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seen Apr 16 at 3:10

Jan
1
comment Reading Paul Dirac's “Principles of Quantum Mechanics”
@OmnipresentAbsence I agree, original is best. I can say that Dirac's Principals of QM was the first book on QM I ever read that made any sense to me.
Dec
29
comment Could fast vibrations cause us to travel forward in time
@KyleKanos Well the point of the post was to show that it would involve temperatures at which a person would melt in a few seconds, whereas it seemed immediately obvious to me that the first would not work.
Dec
29
revised Could fast vibrations cause us to travel forward in time
edited body
Dec
29
comment Could fast vibrations cause us to travel forward in time
@lionelbrits Thanks for catching the J. As for the formula, I know there exists a hyper-relativistic expression for the thermal velocity but I couldn't find it after some searching so used this one to give an estimate. I should mention that though.
Dec
29
revised Could fast vibrations cause us to travel forward in time
edited body
Dec
28
awarded  Excavator
Dec
28
answered Could fast vibrations cause us to travel forward in time
Dec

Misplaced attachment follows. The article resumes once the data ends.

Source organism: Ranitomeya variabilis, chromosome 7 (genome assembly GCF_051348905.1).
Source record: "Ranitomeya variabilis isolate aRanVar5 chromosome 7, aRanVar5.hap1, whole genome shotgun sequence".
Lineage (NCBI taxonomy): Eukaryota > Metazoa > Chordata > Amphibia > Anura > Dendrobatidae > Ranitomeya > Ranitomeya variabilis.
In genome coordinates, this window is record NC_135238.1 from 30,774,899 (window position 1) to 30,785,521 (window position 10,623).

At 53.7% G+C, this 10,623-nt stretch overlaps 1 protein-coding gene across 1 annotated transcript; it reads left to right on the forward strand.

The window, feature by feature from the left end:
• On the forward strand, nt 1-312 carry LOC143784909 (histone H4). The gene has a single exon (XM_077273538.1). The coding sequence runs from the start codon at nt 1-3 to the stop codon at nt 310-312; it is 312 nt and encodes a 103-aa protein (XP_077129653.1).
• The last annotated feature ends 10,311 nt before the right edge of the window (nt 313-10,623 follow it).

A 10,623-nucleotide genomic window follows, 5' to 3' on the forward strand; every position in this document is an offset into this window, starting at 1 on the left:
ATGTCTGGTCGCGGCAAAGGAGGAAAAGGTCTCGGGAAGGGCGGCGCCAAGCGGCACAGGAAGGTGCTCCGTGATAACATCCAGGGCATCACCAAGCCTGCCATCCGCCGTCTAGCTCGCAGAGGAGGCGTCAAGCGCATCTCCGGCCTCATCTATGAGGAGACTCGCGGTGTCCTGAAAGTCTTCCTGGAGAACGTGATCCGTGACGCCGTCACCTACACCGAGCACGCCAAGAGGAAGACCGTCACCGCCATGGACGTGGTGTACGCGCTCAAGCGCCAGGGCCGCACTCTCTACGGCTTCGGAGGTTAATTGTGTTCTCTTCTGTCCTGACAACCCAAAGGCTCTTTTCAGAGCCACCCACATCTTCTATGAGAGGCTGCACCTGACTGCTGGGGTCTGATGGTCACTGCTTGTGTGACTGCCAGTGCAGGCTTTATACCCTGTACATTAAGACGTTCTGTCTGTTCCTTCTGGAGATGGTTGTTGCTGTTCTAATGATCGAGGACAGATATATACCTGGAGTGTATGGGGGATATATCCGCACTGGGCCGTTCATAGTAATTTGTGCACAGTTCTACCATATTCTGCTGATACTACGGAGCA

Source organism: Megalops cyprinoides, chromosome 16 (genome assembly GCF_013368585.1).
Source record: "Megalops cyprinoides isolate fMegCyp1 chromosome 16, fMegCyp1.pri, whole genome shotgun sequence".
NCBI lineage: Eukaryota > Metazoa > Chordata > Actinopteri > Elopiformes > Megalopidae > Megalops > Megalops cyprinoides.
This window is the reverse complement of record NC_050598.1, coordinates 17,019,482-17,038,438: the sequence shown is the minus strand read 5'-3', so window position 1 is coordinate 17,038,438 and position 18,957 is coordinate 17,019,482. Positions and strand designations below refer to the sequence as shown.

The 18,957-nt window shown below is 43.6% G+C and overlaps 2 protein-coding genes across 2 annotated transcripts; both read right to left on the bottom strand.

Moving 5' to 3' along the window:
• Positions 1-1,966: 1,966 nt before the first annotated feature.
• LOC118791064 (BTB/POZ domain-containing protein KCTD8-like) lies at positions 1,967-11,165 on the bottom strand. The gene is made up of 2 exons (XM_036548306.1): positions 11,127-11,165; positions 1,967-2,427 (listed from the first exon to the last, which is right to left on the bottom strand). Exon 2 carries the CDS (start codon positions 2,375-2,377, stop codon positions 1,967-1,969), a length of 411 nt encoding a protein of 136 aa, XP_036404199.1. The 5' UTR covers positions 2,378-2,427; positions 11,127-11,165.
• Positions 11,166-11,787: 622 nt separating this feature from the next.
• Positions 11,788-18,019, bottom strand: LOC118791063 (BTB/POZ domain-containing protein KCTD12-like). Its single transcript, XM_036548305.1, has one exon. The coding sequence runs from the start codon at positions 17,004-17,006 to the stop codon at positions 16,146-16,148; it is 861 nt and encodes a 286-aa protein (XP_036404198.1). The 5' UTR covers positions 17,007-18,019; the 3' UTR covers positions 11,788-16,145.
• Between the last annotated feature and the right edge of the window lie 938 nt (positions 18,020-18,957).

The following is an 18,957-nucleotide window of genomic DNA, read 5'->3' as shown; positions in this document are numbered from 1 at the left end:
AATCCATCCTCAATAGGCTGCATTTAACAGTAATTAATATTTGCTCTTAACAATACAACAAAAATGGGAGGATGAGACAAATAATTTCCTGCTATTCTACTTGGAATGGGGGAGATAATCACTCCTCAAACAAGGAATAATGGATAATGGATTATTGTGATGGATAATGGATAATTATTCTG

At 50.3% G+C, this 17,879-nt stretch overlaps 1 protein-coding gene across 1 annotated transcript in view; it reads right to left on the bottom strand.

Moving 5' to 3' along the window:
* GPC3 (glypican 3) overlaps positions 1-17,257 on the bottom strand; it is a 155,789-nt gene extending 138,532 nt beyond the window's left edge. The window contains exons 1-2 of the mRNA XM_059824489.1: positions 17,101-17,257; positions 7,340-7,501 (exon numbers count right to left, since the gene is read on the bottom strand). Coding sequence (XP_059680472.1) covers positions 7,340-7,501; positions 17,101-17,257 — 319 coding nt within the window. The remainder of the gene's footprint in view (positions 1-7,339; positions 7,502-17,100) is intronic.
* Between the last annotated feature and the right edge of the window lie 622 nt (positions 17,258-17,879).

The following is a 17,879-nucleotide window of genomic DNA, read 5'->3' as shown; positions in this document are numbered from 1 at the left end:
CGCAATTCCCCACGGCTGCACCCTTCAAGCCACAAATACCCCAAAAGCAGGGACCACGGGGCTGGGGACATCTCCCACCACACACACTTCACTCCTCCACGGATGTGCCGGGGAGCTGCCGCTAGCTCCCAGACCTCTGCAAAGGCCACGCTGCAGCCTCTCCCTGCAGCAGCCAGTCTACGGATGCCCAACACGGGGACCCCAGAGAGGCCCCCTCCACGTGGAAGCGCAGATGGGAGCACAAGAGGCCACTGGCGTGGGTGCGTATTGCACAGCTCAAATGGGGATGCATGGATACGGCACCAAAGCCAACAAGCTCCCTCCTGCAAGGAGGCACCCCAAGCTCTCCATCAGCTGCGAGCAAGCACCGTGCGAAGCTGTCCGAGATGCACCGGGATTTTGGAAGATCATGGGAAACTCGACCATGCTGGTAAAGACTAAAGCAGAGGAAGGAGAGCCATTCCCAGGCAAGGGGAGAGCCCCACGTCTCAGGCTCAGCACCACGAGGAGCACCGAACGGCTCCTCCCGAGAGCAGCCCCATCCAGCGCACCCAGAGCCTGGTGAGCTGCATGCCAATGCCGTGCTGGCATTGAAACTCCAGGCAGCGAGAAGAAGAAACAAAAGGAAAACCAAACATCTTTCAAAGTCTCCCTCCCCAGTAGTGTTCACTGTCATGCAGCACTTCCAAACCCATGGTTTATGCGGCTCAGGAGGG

28
awarded  Editor
Dec
28
revised Why does kinetic energy increase quadratically, not linearly, with speed?
fixed typo
Dec
28
suggested suggested edit on Why does kinetic energy increase quadratically, not linearly, with speed?
Dec
5
answered Is it possible to derive the formula of the gravitational potential energy without using the formula for the force
Oct
31
comment Basic Interpretation of Compostion of Observables and their Measurement
... to the kind of idea I think you're trying to get it. It certainly feels like there should still be something going on...
Oct
31
comment Basic Interpretation of Compostion of Observables and their Measurement
Just to make sure we're on the same page, an observable is defined as a Hermitian linear operator whose eigenvectors suffice to form a basis. For such operators, or observables, $A,B$, it is not hard to show that they commute iff their product is an observable, which amounts to their product having a basis of eigenvectors. Thus in the formalism of q.mechanics at least, if they don't commute then their product ceases to be observable as its possible observations don't suffice to characterize the physical system at hand. I would agree, however, that this may not be a very satisfactory answer...
Oct
31
awarded  Supporter
Mar
12
awarded  Teacher
Mar
12
answered How do we show that no hidden variable theories can replace QM?